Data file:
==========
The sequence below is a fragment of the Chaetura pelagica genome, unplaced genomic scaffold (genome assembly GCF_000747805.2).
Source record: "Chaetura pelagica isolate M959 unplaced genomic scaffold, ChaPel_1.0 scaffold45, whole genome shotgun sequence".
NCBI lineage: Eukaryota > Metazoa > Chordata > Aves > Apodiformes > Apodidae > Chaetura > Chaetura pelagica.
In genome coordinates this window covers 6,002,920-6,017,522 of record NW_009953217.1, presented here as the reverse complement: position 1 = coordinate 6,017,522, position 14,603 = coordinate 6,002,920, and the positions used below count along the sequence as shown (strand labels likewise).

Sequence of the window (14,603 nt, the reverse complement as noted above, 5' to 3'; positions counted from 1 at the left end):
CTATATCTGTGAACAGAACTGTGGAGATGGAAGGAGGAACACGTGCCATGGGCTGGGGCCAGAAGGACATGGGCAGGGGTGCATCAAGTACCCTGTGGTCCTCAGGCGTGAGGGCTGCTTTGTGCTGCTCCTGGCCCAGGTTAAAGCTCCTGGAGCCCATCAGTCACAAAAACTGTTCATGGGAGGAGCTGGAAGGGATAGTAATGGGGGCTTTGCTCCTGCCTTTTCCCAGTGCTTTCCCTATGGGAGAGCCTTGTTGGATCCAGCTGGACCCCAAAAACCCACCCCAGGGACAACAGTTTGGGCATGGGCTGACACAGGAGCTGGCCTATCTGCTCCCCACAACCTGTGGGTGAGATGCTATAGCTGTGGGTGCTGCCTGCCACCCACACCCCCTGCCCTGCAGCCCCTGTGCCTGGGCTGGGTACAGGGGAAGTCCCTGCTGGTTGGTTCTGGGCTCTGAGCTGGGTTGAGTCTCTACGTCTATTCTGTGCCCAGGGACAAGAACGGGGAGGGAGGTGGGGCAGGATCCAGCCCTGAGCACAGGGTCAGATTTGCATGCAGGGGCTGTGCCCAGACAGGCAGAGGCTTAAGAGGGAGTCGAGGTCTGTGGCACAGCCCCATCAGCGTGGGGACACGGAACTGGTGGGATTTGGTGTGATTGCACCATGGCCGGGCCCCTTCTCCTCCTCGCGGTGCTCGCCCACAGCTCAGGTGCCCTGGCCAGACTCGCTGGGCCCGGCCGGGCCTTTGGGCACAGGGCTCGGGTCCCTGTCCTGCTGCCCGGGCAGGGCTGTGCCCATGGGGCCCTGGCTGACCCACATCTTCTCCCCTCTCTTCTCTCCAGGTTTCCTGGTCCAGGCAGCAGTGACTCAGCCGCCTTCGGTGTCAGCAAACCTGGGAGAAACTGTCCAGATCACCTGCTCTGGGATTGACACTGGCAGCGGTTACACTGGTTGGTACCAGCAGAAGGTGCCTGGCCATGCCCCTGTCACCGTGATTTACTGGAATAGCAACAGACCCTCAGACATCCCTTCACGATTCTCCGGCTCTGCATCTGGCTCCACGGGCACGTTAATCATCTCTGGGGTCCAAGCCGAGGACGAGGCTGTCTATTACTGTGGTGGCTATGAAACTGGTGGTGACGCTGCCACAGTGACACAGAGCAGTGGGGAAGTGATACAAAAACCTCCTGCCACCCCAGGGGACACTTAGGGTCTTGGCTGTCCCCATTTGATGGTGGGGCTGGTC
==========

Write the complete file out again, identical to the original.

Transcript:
The sequence below is a fragment of the Chaetura pelagica genome, unplaced genomic scaffold (genome assembly GCF_000747805.2).
Source record: "Chaetura pelagica isolate M959 unplaced genomic scaffold, ChaPel_1.0 scaffold45, whole genome shotgun sequence".
NCBI lineage: Eukaryota > Metazoa > Chordata > Aves > Apodiformes > Apodidae > Chaetura > Chaetura pelagica.
In genome coordinates this window covers 6,002,920-6,017,522 of record NW_009953217.1, presented here as the reverse complement: position 1 = coordinate 6,017,522, position 14,603 = coordinate 6,002,920, and the positions used below count along the sequence as shown (strand labels likewise).

Sequence of the window (14,603 nt, the reverse complement as noted above, 5' to 3'; positions counted from 1 at the left end):
CTATATCTGTGAACAGAACTGTGGAGATGGAAGGAGGAACACGTGCCATGGGCTGGGGCCAGAAGGACATGGGCAGGGGTGCATCAAGTACCCTGTGGTCCTCAGGCGTGAGGGCTGCTTTGTGCTGCTCCTGGCCCAGGTTAAAGCTCCTGGAGCCCATCAGTCACAAAAACTGTTCATGGGAGGAGCTGGAAGGGATAGTAATGGGGGCTTTGCTCCTGCCTTTTCCCAGTGCTTTCCCTATGGGAGAGCCTTGTTGGATCCAGCTGGACCCCAAAAACCCACCCCAGGGACAACAGTTTGGGCATGGGCTGACACAGGAGCTGGCCTATCTGCTCCCCACAACCTGTGGGTGAGATGCTATAGCTGTGGGTGCTGCCTGCCACCCACACCCCCTGCCCTGCAGCCCCTGTGCCTGGGCTGGGTACAGGGGAAGTCCCTGCTGGTTGGTTCTGGGCTCTGAGCTGGGTTGAGTCTCTACGTCTATTCTGTGCCCAGGGACAAGAACGGGGAGGGAGGTGGGGCAGGATCCAGCCCTGAGCACAGGGTCAGATTTGCATGCAGGGGCTGTGCCCAGACAGGCAGAGGCTTAAGAGGGAGTCGAGGTCTGTGGCACAGCCCCATCAGCGTGGGGACACGGAACTGGTGGGATTTGGTGTGATTGCACCATGGCCGGGCCCCTTCTCCTCCTCGCGGTGCTCGCCCACAGCTCAGGTGCCCTGGCCAGACTCGCTGGGCCCGGCCGGGCCTTTGGGCACAGGGCTCGGGTCCCTGTCCTGCTGCCCGGGCAGGGCTGTGCCCATGGGGCCCTGGCTGACCCACATCTTCTCCCCTCTCTTCTCTCCAGGTTTCCTGGTCCAGGCAGCAGTGACTCAGCCGCCTTCGGTGTCAGCAAACCTGGGAGAAACTGTCCAGATCACCTGCTCTGGGATTGACACTGGCAGCGGTTACACTGGTTGGTACCAGCAGAAGGTGCCTGGCCATGCCCCTGTCACCGTGATTTACTGGAATAGCAACAGACCCTCAGACATCCCTTCACGATTCTCCGGCTCTGCATCTGGCTCCACGGGCACGTTAATCATCTCTGGGGTCCAAGCCGAGGACGAGGCTGTCTATTACTGTGGTGGCTATGAAACTGGTGGTGACGCTGCCACAGTGACACAGAGCAGTGGGGAAGTGATACAAAAACCTCCTGCCACCCCAGGGGACACTTAGGGTCTTGGCTGTCCCCATTTGATGGTGGGGCTGGTC